[Transcript for Burden of Proof:Guest Pam Paugh; date = September 4, 1998; Source = Justice Watch Forum]
PP: My sister did not harm or kill her daughter, and my brother in law did not harm or kill his daughter.
SUSTEREN: It's been nearly two years since the beaten and strangled body of JonBenet Ramsey was found in the basement of her home. But, today, Boulder's most infamous murder remains a mystery.
PP: I do feel that she knew her killer, and I feel that she knew them well enough to go with them.
GVS:The aunt of JonBenet Ramsey speaks out about the murder, the investigation, and her relationship with her sister, Patsy Ramsey.
PP: I held her. I held John. I assured him that we were with him, that I loved him, and all Patsy kept saying to me was who would have killed my baby?
GVS: Hello and welcome to BURDEN OF PROOF. Roger is off today.
The murder investigation of JonBenet Ramsey has become the most well-known unsolved murder case in the American judicial system. The former little beauty queen was found dead on December 26th, 1996. More than 20 months later, the Ramseys are reportedly encouraging those close to them to speak about the case publicly. Patsy Ramsey told "The Parkersburg Sentinel," quote,"You can only turn the cheek so long. The few times we gave statements, they were shredded to pieces. People read into our body language. We want people to know the type of parents we are."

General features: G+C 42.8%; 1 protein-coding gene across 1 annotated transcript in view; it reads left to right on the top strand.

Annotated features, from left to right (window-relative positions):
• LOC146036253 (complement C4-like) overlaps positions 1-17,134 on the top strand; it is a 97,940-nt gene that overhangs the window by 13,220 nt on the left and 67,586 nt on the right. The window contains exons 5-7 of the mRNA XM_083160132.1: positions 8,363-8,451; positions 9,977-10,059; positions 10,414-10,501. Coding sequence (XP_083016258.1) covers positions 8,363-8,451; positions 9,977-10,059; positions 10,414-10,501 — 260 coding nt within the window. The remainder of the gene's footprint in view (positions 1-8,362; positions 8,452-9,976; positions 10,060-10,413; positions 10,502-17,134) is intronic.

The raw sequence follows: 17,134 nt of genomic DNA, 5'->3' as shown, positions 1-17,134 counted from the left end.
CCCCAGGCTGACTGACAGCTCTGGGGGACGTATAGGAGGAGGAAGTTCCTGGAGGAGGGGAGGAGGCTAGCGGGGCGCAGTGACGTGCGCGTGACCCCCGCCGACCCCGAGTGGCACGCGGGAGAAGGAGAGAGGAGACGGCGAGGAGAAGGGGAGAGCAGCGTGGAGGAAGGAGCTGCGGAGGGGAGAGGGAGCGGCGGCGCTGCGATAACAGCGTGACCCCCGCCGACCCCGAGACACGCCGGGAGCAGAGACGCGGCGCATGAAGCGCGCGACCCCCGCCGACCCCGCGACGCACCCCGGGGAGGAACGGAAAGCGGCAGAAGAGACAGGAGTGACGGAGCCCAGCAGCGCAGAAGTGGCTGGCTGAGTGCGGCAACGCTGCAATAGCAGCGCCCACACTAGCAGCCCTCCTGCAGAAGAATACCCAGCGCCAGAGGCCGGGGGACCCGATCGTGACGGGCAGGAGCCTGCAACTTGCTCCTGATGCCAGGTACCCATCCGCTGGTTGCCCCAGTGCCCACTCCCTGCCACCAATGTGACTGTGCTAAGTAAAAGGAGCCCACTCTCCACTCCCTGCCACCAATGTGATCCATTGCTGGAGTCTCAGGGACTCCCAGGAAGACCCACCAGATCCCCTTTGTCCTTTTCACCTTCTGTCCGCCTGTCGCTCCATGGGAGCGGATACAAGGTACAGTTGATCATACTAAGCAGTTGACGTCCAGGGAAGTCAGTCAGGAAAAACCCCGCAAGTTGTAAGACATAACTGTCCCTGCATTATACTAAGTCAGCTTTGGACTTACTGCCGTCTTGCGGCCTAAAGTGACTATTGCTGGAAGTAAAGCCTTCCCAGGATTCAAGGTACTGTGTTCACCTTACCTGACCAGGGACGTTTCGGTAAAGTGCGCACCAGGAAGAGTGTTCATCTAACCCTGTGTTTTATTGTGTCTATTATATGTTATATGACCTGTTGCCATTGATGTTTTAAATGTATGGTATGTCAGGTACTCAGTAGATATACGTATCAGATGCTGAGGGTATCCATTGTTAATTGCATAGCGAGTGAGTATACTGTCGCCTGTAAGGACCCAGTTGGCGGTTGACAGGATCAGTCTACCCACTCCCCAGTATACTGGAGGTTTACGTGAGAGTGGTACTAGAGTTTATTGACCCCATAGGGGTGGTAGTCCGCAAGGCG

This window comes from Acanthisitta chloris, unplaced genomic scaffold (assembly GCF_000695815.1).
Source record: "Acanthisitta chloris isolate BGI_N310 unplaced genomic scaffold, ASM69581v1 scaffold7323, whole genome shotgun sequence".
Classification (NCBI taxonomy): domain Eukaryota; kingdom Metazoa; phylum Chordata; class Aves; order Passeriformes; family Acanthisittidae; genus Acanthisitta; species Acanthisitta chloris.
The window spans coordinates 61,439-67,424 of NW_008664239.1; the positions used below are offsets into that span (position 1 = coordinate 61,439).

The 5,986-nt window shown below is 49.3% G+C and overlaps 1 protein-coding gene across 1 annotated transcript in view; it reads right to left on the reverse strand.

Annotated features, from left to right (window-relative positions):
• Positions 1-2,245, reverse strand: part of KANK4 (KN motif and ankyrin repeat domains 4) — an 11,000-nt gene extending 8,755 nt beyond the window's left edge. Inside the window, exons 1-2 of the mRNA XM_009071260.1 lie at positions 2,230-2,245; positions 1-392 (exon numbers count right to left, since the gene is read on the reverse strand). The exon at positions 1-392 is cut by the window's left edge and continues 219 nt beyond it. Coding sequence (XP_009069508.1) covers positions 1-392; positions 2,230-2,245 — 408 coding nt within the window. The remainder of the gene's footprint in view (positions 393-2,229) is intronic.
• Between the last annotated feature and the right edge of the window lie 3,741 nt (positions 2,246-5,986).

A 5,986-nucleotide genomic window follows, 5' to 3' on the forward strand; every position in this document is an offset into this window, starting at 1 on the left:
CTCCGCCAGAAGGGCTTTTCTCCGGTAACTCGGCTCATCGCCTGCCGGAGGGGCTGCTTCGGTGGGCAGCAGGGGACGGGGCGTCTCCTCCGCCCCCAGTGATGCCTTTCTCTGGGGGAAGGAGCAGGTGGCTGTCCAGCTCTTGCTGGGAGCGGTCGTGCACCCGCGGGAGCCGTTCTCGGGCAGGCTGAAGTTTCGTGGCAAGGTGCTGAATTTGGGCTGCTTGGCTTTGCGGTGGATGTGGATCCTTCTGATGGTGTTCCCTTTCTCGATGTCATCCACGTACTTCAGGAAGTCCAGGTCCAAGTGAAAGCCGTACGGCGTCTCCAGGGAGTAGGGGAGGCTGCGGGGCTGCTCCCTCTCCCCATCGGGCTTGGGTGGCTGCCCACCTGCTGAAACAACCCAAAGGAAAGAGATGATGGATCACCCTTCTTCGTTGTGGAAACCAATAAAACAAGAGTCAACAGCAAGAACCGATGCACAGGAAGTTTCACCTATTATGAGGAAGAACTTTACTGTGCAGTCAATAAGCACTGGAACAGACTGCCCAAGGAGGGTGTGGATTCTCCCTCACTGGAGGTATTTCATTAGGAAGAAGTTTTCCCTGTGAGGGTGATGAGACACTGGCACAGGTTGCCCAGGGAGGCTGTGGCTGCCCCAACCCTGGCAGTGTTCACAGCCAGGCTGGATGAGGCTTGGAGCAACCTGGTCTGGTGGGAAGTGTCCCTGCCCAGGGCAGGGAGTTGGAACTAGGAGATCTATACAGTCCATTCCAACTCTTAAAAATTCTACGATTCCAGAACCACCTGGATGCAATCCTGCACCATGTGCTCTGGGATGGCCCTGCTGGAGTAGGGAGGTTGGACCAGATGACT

Someone very close to Patsy chose to share her thoughts with BURDEN OF PROOF this week. Pam Paugh told us what life is like for her older sister, Patsy.
PP: As you can expect, she is a woman who has been badly bruised and torn by the tragic loss of her child whom she dearly loved, as we all have. And she, like the rest of us, is making it day today, some days hour to hour.
GVS: When you say hour to hour, I mean, what is her life like right now?
PP: Well, her life, her daily life is consumed with obvious interest within the case involving the murder of JonBenet. But she does have a son to raise, and they have school projects. They have piano lessons. They have visits to my younger sister's home, time spent with my parents, time spent with me. And trying to go through the motions of being whole and being a family.
GVS: What is life like for your brother in law, John Ramsey?